The coach was due to leave our usual pick-up point at 8:30 this morning. It arrived early, so we were all aboard and seated by 8:30. This was just as well, as the journey to Compton Verney took just over 2½ hours.
Compton Verney Art Gallery and Park
The mansion house at Compton Verney has been turned into an art gallery. We were all shown into the Adam Hall by one of the volunteer guides and given tea and coffee. The guide then handed us all our tickets (paid for in advance) and talked about the house and its galleries.
The house and its extensive grounds were owned by the Verney family from the late 15th century to the early 20th century. It then passed into other ownership and was requisitioned by the army during World War II. The soldiers billeted there used the sphinxes on the estate bridge for target practice! (Whatever damage they suffered seems to have been restored. You can see one in the photograph on the left.)
The house became derelict in the 1980s. Sir Peter Moores acquired it in 1993 through his Peter Moores Foundation and set about restoring the building and turning it into an art gallery for others to enjoy.
I started off in the Neapolitan Gallery on the ground floor. I was very impressed by many of the paintings, which are well worth a close-up look. Those that show larger scenes often have tiny figures pursuing various activities in the distant parts of the landscape.
Then it was up to the Chinese gallery, where you are greeted by two half-size brass figures representing two of the “kings” believed to protect China from the four compass directions. This gallery has many fascinating artefacts in jade or bronze, a lot of them dating from eras well before China’s unification. I was struck by a statue of a horse (pictured on the right). Apparently horses were particularly valued.
After that I went into the current exhibition, on images of childhood. There were paintings by different artists, each in a different section. One had painted pictures of herself and her daughter, from the time the daughter was born until she was about fourteen. Another, who had been brought up in India, had painted various scenes involving his brother and himself as young boys. My favourite paintings were by another artist who displayed paintings of his two young sons; these were almost photographic in quality.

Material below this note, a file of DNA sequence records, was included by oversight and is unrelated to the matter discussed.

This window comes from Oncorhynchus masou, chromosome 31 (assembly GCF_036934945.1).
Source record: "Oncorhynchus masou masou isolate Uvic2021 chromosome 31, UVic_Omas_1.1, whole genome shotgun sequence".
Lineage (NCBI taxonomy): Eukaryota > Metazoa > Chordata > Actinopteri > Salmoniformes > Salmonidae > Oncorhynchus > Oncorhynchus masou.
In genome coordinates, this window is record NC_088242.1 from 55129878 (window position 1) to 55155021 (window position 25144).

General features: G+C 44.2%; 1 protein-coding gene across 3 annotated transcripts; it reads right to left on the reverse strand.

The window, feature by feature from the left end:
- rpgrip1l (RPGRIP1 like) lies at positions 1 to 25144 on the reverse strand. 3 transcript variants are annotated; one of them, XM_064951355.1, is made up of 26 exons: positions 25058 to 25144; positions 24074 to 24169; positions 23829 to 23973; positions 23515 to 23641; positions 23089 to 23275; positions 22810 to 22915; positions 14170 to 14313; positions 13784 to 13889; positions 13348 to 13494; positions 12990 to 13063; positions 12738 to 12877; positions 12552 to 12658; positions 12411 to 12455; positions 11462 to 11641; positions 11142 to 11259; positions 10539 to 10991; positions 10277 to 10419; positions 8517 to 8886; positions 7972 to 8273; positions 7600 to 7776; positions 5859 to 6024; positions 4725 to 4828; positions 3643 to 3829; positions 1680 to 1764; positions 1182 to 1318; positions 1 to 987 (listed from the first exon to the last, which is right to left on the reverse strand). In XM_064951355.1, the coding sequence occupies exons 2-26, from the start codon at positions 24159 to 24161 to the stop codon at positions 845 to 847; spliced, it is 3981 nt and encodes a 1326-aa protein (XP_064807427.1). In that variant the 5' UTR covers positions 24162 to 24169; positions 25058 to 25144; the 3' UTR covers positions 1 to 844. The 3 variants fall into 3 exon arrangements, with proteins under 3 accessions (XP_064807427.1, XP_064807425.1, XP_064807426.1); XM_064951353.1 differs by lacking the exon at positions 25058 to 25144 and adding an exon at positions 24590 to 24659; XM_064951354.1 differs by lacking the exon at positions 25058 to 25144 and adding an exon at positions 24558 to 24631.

The next floor up housed British folk art, although the “art” included a number of everyday objects, such as a small tub and a ladle. It also included a number of traditional shop signs, such as a large pig that would have been outside a butcher’s and a large outline of a clog bearing the words “Clog Shop”. There were weather vanes on display as well. I asked the volunteer guide in that room about some of the metal items on the shelf above the windows, as I wasn’t sure whether these were weather vanes or purely decorative. She told me they had been made by a modern artist based on items in the gallery and were designed to throw interesting shadows on the wall behind.
The attic gallery housed British paintings and some household items, such as tables and chairs. The paintings were from the seventeenth century onward. Among the paintings is one of Daniel Lambert, the fattest man in the country in the early 18th century. When he died at the age of 39 he weighed 52 stone and it took twenty men to get his casket into the grave.
We had just under 3½ hours in Compton Verney but it wasn’t really enough to do the place full justice. I gave myself some time to look at part of the grounds on my way back to the coach.
West Wycombe Village
Our next stop was West Wycombe. The coach stopped at the entrance to the drive up to West Wycombe Hall so those who wanted to visit the village could get off. (Today the National Trust owns some 90% of the village’s buildings, which are rented out.) The rest of us were taken up to the house.
The house was owned for hundreds of years by the Dashwood family before being given to the National Trust in the 1940s on the condition that the family could continue to live there in perpetuity. Since it is still a family home, the opening times are more restricted than is normal for a National Trust property. Visitors only have access to certain rooms on the ground floor.
My wife and I visited each room in turn. They were all furnished and they all had numerous paintings on the walls, many of them of members of the family over the centuries. One shows one of an 18th century male head of the family dressed as an eastern potentate and another shows his wife also in eastern dress. One painted in 1966 shows the then family relaxing in the grounds.
The paintings of family members in eastern dress reflects at the time in exotic places. One family member established a “Divan Club”, whose membership was restricted to those who had visited the Ottoman Empire (which then included Greece).
More notorious was the Hellfire Club established by Sir Francis Dashwood. A painting showing a man dressed as a Franciscan friar is thought to be of a member of this club. A few of the paintings in the house could well have appealed to members of that club and are certainly not the sort of thing I would want to reproduce on this website!
After we had finished in the house my wife and I took a leisurely stroll round the lake before meeting up with the rest of the group to get on the coach for the journey back home. The coach driver dropped us back in Chelmsford at 7:35 pm.